fruition. Why so long? The entire issue of the Porajmos has been a somewhat difficult one for post-1945 Germany. During the years of the country’s division it was only West Germany which officially recognised this genocide, and only then in 1982 (though memorials were constructed and reparations made in the GDR on a case-by-case basis). Even today, the country has an uncomfortable relationship with its Sinti and Roma populations: right wing attacks against them are on the increase, campaigners have drawn attention both to their negative portrayal in public life, and to the official disadvantages flowing from the fact that many live in Germany without full citizenship. But Germany is not alone here. Across the eastern European Union, resentment towards these growing populations is increasingly spilling over into murderous violence. In the Czech Republic a policy of segregated Roma schooling – declared illegal by the European Court in 2007 – is today still in practical force. In France, the Sarkozy government’s initiative to deport offending populations to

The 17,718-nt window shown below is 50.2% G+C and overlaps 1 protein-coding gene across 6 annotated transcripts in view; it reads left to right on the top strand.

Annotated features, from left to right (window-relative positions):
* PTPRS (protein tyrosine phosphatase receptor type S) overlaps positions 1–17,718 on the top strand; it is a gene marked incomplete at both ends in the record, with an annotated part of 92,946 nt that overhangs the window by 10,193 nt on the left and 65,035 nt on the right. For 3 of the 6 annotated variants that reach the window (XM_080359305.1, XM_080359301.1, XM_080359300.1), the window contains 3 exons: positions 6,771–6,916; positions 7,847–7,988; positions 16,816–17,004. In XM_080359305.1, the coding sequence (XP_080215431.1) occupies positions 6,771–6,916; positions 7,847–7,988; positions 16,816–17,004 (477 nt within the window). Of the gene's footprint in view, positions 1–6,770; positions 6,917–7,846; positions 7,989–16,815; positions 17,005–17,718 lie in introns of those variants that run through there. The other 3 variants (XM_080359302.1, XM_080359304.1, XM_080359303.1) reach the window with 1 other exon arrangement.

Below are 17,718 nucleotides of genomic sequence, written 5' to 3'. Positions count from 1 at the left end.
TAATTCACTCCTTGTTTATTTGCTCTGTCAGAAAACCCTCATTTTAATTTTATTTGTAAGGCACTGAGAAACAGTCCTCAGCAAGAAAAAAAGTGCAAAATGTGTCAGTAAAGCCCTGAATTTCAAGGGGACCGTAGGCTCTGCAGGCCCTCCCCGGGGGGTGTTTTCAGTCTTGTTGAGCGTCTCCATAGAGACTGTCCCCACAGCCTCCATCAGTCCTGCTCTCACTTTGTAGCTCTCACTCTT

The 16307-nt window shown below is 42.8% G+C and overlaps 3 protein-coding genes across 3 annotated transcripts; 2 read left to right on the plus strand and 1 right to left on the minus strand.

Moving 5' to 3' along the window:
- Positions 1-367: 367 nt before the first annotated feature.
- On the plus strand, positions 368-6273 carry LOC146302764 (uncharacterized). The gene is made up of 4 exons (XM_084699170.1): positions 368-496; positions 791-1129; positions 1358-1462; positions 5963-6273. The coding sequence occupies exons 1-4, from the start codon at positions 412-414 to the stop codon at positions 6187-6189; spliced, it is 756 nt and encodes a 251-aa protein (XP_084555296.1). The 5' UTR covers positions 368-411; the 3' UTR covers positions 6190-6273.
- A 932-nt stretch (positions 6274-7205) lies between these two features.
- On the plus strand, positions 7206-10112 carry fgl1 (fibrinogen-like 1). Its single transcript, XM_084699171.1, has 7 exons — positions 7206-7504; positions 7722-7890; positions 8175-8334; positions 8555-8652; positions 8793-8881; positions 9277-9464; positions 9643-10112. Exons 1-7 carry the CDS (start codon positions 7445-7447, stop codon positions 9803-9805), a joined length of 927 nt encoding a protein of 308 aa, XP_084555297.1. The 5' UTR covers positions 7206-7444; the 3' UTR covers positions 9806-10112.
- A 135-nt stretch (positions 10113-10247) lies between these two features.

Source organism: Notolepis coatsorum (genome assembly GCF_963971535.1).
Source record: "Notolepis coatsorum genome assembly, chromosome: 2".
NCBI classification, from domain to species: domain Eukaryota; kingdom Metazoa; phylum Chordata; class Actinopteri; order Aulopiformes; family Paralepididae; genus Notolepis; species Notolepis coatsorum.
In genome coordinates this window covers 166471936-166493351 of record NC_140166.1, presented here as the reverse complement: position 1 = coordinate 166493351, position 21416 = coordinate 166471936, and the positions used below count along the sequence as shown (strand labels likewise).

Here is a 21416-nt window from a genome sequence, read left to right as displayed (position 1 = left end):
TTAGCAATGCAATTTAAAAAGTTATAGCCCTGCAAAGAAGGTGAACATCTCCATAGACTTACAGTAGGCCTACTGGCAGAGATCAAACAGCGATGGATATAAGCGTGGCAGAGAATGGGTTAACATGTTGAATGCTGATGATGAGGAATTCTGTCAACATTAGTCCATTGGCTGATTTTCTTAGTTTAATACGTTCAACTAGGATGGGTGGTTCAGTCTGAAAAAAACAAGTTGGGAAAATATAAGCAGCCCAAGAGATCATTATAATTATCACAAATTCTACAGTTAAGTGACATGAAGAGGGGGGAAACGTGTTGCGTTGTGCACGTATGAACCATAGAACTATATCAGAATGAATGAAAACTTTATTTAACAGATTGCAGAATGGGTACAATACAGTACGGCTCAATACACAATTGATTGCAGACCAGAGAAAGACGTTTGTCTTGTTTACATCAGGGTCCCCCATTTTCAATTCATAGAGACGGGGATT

Romania was enacted with little protest in 2010. And nearer to home, one need only look to portrayals of ‘Gypsy’ populations in the British media for evidence of a public attitude at best characterised by ridicule, at worse by deep-seated discrimination. Often officially classified as ‘immigrants’, with low standards of living and an even lower rate of access to education, many Sinti and Roma continue to live on the margins of European society, and it seems that little real effort is being made by governments to address the problems this causes. ‘Never again’ is the sentiment most often associated with memorials relating to Nazi atrocities in Europe. With this latest addition to Berlin’s landscape of remembrance, ‘no longer’ might perhaps be more appropriate.

The Courtauldian: Issue 1  

November-December 2012. The Courtauldian is the student paper of the Courtuald Institute of Art. The Editor-in-Chief is Hannah Zafiropoulos....

The Courtauldian: Issue 1  

November-December 2012. The Courtauldian is the student paper of the Courtuald Institute of Art. The Editor-in-Chief is Hannah Zafiropoulos....